Diving Squad Rating:
9.7 / 10!!
Designed exclusively for scuba divers, the Paralenz Vaquita is my favourite underwater video camera of all time.
It’s the only underwater camera with depth-controlled automatic colour correction and also the only one to be affiliated with marine research organisations!
Highly durable, it can go deeper than any other underwater camera – down to a whopping 1150 ft / 350 m.
Able to shoot 4K at a mighty 60fps and super slowmotion 1080p at 240fps: the Paralenz Vaquita’s video shooting specs are higher than that of most other underwater cameras.
Paralenz have also released several unique accessories for it that give you more freedom when making underwater movies.
In this review, I’ll describe the many great features of the Paralenz Vaquita, mention room for improvement and give a final verdict. Let’s dive in!
Paralenz’s patented DCC feature ensures that the colour of videos and photos stays ultra-realistic no matter what depth you’re taking them at.
Using a specialised sensor, the Vaquita automatically adjusts the white balance settings in accordance with the depth it’s at, so you always get optimal white balance.
Other cheaper underwater cameras don’t have automatic white balance so their videos and photos lack accurate colours and come out with a blue or green tint.
This can be amended for somewhat with a lens filter or manually editing white balance settings if you really know what you’re doing but the problem with either of these options is they don’t adjust with the changing light levels caused by differing depths; so they’re not as efficient as the Vaquita’s DCC.
Check out how clear and realistic the colours are in this video are!
We’ve just covered how the DCC of the Paralenz Vaquita results in videos with ultra realistic colours but now let’s talk about the actual quality of those videos.
Of all the dive cameras in 2022, the Paralenz Vaquita is one of the very few that shoots 4K at up to 60fps. Most other underwater cameras only shoot 4K at up to 30fps.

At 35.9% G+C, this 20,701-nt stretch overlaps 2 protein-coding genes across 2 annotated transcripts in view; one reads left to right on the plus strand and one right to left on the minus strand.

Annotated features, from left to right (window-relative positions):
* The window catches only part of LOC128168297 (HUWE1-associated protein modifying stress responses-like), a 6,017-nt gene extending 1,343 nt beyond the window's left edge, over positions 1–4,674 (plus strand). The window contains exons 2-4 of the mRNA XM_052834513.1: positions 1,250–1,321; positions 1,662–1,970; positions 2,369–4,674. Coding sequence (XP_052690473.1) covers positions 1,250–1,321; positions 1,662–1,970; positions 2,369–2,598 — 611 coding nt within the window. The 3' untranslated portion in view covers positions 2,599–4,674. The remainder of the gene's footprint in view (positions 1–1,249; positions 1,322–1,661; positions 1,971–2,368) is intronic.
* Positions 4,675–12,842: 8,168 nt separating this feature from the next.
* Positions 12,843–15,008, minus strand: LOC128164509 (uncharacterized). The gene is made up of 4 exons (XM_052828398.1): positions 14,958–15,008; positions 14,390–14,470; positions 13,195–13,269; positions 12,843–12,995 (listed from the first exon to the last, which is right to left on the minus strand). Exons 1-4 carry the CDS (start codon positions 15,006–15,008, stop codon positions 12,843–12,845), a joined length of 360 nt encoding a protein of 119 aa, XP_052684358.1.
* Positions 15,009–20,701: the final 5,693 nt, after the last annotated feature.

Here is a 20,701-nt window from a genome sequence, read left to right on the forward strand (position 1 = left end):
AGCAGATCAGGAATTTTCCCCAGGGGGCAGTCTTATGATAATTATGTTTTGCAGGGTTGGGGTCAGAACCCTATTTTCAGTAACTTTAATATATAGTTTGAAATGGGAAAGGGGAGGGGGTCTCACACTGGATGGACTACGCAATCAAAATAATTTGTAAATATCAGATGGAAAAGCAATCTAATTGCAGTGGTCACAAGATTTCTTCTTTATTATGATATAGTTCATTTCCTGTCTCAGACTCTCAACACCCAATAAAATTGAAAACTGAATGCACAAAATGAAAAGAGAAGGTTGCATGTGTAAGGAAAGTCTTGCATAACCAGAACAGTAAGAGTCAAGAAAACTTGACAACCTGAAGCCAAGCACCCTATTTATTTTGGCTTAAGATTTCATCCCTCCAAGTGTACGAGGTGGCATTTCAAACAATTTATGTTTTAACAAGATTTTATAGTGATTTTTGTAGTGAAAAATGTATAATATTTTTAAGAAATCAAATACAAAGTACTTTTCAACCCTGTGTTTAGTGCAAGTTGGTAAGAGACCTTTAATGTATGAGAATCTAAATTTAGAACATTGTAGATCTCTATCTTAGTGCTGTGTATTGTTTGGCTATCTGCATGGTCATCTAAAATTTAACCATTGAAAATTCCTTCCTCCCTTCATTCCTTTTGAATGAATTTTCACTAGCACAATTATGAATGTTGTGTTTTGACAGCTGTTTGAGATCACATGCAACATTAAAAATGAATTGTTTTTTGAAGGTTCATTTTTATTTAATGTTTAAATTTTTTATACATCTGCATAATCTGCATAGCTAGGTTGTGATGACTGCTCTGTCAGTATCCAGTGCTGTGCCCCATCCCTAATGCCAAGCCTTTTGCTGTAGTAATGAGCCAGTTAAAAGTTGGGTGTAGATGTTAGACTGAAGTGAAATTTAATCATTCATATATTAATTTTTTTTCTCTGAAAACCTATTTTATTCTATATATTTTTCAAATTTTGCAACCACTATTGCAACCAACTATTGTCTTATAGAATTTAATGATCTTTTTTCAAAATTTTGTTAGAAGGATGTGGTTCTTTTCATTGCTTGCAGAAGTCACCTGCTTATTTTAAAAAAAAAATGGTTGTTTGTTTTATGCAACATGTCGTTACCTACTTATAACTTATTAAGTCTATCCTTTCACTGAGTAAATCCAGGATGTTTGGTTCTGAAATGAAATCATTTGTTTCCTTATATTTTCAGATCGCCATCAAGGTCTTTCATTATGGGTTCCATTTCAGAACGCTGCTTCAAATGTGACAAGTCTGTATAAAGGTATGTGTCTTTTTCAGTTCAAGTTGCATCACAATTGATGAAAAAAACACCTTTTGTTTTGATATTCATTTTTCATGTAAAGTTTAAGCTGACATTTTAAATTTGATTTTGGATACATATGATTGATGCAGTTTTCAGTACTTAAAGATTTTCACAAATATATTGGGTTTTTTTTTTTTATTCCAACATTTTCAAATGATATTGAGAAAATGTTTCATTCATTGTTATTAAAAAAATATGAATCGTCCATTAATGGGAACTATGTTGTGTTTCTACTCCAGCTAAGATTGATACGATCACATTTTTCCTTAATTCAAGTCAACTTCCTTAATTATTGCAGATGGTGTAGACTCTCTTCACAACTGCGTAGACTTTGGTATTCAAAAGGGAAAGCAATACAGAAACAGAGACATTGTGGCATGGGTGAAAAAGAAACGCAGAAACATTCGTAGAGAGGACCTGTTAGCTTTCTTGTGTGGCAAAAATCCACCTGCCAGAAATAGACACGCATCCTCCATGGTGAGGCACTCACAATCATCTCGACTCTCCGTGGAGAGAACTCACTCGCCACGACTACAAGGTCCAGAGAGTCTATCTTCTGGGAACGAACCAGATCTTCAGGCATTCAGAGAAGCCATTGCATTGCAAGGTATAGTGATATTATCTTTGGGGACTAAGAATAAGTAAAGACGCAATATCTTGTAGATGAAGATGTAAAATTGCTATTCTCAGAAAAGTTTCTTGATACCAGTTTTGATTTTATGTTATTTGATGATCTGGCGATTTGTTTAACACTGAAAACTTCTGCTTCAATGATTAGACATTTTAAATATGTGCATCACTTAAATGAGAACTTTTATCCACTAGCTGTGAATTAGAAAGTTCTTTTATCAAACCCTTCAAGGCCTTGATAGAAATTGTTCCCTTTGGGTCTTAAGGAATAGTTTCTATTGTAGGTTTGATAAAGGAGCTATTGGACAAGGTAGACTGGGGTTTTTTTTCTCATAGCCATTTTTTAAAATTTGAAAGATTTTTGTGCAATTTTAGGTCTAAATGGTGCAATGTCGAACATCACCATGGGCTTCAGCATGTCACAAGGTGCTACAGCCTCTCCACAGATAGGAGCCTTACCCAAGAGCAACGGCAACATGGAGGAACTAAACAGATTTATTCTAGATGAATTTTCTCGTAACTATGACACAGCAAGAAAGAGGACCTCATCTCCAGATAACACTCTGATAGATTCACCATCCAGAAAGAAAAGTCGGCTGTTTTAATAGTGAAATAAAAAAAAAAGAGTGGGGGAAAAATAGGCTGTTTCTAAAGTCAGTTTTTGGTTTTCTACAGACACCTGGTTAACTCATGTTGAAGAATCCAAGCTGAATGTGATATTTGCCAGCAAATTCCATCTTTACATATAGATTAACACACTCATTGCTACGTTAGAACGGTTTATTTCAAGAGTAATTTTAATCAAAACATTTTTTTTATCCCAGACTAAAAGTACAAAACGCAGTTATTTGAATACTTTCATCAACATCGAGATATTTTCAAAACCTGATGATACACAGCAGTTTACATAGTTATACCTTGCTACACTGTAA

60fps vs 30fps means twice as much video data being captured resulting in extremely smooth and high quality videos that can also be played back in half time.
(The newest GoPro also shoots 4K at 60fps but being an action camera it is not nearly as specialised for scuba diver’s as the Vaquita).
With the Paralenz Vaquita, one can also record video at 1080p with a whopping 240 fps for super slow motion effects – check out an example of this below:
The Paralenz Vaquita also sports a new Sony image Sensor which is larger than the one seen on the previous Paralenz model: the Dive Camera+. It captures a lot more light, resulting in better quality video.
With it’s 12mp image sensor, the Paralenz Vaquita can snap decent photos but it is undeniably an underwater video camera with photo capabilities and not the other way round.
If you’re looking for an underwater camera that can first and foremost take great videos and with some photo functionality you’ll be satisfied with the Vaquita.
However, if you want to take awesome underwater photos you should possibly consider the Sealife Micro 3.0 which takes better photos than the Paralenz Vaquita at the expense of having lower quality videos.
Let’s take a look at some photos snapped with the Paralenz Vaquita:
In addition to being able to manually set the definition rate and frames per second of normal video setup, the Paralenz Vaquita also allows you to create an additional two custom video or photo setups that can quickly and easily be accessed underwater by turning the ring dial to “custom 1” and “custom 2”.
For example you could switch between normal shooting mode (such as 4K 60fps) and “custom 1” which you may have set to 1080p 240 fps allowing you to instantly interchange between high definition, normal speed video and super slowmo at a lower definition. You may then switch to “custom 2”, which you could have set to photo burst mode for which you can pre-set how many photos are taken within a 10 second time frame.
I absolutely love this feature as it lets you rapidly switch between different setups to add variety and flavour to the videos you capture on a single dive.
The Paralenz Vaquita has a formidable depth rating of 1150ft / 350m. This blows every other underwater camera out of the water – no pun intended! Other underwater cameras typically have a depth rating that lies between 131ft and 196ft.
Considering that recreational scuba diving does not exceed 131ft, the Paralenz depth rating is more than enough even for tech divers. Chances are you will never dive even half this deep but it’s extremely cool to know that your camera can!
The Vaquita display is 0.95 inch (2.4cm) true colour 0LED 180 x 120p. This is actually a little smaller than that of other underwater cameras making it somewhat tricky to see the shot that you’re taking. At least the colours are nice and bright to compensate for this a little!